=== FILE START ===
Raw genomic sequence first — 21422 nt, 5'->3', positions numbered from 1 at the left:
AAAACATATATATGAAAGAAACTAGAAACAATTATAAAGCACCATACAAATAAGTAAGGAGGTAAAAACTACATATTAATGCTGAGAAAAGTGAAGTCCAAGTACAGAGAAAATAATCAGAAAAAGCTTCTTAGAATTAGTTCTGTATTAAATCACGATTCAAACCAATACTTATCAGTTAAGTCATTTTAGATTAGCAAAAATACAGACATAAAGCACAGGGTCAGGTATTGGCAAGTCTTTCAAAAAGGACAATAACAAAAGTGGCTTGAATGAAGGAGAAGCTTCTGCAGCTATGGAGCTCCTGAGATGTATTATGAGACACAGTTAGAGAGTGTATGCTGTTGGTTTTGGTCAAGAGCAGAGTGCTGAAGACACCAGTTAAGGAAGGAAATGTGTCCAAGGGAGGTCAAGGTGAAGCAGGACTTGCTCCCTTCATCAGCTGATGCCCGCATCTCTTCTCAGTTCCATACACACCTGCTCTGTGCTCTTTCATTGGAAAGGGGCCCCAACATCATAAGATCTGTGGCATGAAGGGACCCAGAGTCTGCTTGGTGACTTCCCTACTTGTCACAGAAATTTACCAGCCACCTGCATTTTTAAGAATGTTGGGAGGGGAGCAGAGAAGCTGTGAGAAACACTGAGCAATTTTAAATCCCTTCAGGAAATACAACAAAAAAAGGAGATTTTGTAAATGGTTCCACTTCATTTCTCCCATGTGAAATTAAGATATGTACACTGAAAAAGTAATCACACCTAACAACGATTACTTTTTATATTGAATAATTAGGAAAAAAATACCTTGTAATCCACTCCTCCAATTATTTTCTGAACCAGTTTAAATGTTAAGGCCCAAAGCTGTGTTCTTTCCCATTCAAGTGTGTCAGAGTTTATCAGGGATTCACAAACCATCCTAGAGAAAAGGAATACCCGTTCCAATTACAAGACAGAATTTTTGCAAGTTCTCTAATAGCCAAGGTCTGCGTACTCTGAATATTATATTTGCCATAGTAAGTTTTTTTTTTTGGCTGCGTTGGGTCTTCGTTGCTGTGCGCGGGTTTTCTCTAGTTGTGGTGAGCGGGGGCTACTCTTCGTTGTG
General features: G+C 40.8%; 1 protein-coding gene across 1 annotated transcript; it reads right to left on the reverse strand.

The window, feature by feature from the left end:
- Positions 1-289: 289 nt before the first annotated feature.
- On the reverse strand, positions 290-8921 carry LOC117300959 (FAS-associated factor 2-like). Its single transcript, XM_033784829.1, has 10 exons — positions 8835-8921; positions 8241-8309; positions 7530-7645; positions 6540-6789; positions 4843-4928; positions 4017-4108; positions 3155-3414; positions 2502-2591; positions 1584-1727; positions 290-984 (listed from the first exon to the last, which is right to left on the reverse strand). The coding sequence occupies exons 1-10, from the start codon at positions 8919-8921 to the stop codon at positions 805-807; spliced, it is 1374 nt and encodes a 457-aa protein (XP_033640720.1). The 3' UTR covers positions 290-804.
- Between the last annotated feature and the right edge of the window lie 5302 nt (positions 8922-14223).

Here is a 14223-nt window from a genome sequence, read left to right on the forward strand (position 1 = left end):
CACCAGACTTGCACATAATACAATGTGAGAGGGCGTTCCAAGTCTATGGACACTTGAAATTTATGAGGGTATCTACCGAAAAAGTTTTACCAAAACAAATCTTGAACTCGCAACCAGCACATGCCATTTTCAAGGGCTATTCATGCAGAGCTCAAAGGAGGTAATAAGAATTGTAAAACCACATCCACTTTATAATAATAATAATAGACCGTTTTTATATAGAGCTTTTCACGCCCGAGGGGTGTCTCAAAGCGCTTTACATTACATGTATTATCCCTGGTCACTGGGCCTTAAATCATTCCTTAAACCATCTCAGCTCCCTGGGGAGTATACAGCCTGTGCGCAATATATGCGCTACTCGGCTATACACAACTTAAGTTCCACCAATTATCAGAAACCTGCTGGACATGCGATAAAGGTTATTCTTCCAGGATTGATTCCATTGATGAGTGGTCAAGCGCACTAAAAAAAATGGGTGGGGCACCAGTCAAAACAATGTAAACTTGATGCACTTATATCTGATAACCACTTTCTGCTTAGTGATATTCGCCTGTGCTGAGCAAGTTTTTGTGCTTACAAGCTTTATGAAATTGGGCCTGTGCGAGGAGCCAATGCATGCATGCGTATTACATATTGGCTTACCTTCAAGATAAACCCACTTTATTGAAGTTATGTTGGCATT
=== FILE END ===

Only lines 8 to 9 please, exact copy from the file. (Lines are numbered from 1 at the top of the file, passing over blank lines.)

Here is a 14223-nt window from a genome sequence, read left to right on the forward strand (position 1 = left end):
CACCAGACTTGCACATAATACAATGTGAGAGGGCGTTCCAAGTCTATGGACACTTGAAATTTATGAGGGTATCTACCGAAAAAGTTTTACCAAAACAAATCTTGAACTCGCAACCAGCACATGCCATTTTCAAGGGCTATTCATGCAGAGCTCAAAGGAGGTAATAAGAATTGTAAAACCACATCCACTTTATAATAATAATAATAGACCGTTTTTATATAGAGCTTTTCACGCCCGAGGGGTGTCTCAAAGCGCTTTACATTACATGTATTATCCCTGGTCACTGGGCCTTAAATCATTCCTTAAACCATCTCAGCTCCCTGGGGAGTATACAGCCTGTGCGCAATATATGCGCTACTCGGCTATACACAACTTAAGTTCCACCAATTATCAGAAACCTGCTGGACATGCGATAAAGGTTATTCTTCCAGGATTGATTCCATTGATGAGTGGTCAAGCGCACTAAAAAAAATGGGTGGGGCACCAGTCAAAACAATGTAAACTTGATGCACTTATATCTGATAACCACTTTCTGCTTAGTGATATTCGCCTGTGCTGAGCAAGTTTTTGTGCTTACAAGCTTTATGAAATTGGGCCTGTGCGAGGAGCCAATGCATGCATGCGTATTACATATTGGCTTACCTTCAAGATAAACCCACTTTATTGAAGTTATGTTGGCATT